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I see that some (or all?) Android devices that support Galileo global positioning system are deliberately programmed to self-disable their Galileo support when used in USA or US territories.

This applies to Sony Xperia XZ Premium, for one example, whose hardware supports GPS, GLONASS, BDS and Galileo. According to the official response, it is not a matter of region-specific firmware, but rather a purposely programmed real-time behavior: any XZ Premium device, regardless of its region of origin, will see Galileo satellites outside of USA, but inside USA it will deliberately pretend that they don't exist.

What is the reason for this behavior?

Is this some sort of company-specific patent or legal issue?

Or is it some kind of US or European regulation?

  • most apps are built for gps, though android 7+ supports gnss & Galileo. developer.android.com/reference/android/location/… – Mapperz Feb 28 '18 at 5:13
  • @Mapperz: GPS Test is built for everything. Yet in USA I can only see a full sky of GPS and GLONASS satellites, and occasionally a lone SBAS or QZSS. No Galileo. – AnT Feb 28 '18 at 5:29
  • in-the-sky.org/satmap_worldmap.php shows the Galileo GSAT0207 (GALILEO 15) Satellite over Canada [7.38am MT] – Mapperz Feb 28 '18 at 14:38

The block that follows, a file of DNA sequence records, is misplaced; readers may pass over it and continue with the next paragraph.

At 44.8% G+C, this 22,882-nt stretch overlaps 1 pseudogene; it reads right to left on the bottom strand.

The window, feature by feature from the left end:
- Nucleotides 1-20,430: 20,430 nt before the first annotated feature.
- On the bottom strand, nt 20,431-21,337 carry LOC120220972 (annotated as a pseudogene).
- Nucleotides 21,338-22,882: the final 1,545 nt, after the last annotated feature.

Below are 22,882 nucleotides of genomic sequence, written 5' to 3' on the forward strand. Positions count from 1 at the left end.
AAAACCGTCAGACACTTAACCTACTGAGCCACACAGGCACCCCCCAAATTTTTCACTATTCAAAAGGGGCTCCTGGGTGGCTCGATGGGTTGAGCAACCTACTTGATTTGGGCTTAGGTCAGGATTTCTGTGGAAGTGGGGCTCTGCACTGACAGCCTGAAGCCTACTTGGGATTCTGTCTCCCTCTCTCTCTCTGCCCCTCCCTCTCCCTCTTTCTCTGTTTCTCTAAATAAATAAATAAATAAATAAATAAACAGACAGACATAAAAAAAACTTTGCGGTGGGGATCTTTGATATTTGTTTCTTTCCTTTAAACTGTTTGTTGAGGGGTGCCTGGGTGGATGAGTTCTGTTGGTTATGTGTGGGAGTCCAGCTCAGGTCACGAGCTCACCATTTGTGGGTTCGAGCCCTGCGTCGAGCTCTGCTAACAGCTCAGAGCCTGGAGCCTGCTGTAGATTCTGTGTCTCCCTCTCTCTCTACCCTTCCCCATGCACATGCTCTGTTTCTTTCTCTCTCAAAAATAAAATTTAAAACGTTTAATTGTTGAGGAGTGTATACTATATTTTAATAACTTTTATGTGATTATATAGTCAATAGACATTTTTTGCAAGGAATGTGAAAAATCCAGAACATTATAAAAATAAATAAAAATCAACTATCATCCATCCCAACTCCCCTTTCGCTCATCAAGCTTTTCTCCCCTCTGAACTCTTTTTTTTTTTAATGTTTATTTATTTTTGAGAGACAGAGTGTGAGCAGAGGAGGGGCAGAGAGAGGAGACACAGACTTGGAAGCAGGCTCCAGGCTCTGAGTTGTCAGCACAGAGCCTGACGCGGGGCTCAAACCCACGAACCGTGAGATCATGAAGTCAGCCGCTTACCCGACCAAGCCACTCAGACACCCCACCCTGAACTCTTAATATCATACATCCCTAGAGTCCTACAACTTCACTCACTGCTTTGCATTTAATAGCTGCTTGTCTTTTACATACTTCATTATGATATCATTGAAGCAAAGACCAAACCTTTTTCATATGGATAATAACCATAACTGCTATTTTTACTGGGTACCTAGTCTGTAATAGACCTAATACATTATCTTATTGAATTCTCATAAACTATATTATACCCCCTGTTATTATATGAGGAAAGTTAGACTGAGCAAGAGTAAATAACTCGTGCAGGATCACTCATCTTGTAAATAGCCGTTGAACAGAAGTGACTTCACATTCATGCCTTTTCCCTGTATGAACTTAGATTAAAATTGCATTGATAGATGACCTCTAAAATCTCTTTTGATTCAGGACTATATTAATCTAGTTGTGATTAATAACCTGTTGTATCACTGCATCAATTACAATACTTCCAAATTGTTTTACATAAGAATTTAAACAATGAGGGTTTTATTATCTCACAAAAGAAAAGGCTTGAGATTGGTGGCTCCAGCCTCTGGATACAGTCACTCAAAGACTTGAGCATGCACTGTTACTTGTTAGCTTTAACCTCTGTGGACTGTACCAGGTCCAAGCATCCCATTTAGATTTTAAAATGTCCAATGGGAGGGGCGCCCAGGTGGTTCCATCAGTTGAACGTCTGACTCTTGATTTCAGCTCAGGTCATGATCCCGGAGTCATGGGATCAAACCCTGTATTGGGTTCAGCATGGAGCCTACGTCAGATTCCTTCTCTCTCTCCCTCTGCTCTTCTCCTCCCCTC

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    @Mapperz: There's no doubt that Galileo sats are physically visible over North America. One can catch the signal using some less generic equipment. But the phones are programmed to hide their existence. Hence the question. – AnT Feb 28 '18 at 19:57
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    Could you include the "official response" in your question? Did that come from Sony? – Dan C Feb 28 '18 at 20:54
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This is not a technical reason (Gallileo satellite fly above the US and could work above the US like in other places of the world), but this is a trade law issue, as stated in "inside GNSS":

...in 2014 the Federal Communications Commission (FCC) underscored that all non-GPS signals would need to be authorized for use in the United States under a long-standing trade law aimed at satellite communications...

more details here

Europe is the first — and thus far, only — GNSS system operator to request such a waiver (GLONASS and Beidou didn't ask). As far as I know, they are still discussions between Europe and the US, including a big debate around PRS (see this post of november 2017).

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    As an updated (November 2018), the Gallileo waiver is now set to be officially voted on. See the current details at the GPS website: gps.gov/spectrum/foreign – hazzey Nov 20 '18 at 16:50
3

On November 15, 2018 the FCC approved the waiver mentioned in the answer by @radouxju to allow the use of the Galileo E1 and E5 signals within the US. See https://www.fcc.gov/document/fcc-approves-galileo-global-navigation-system-0 for the press release etc.

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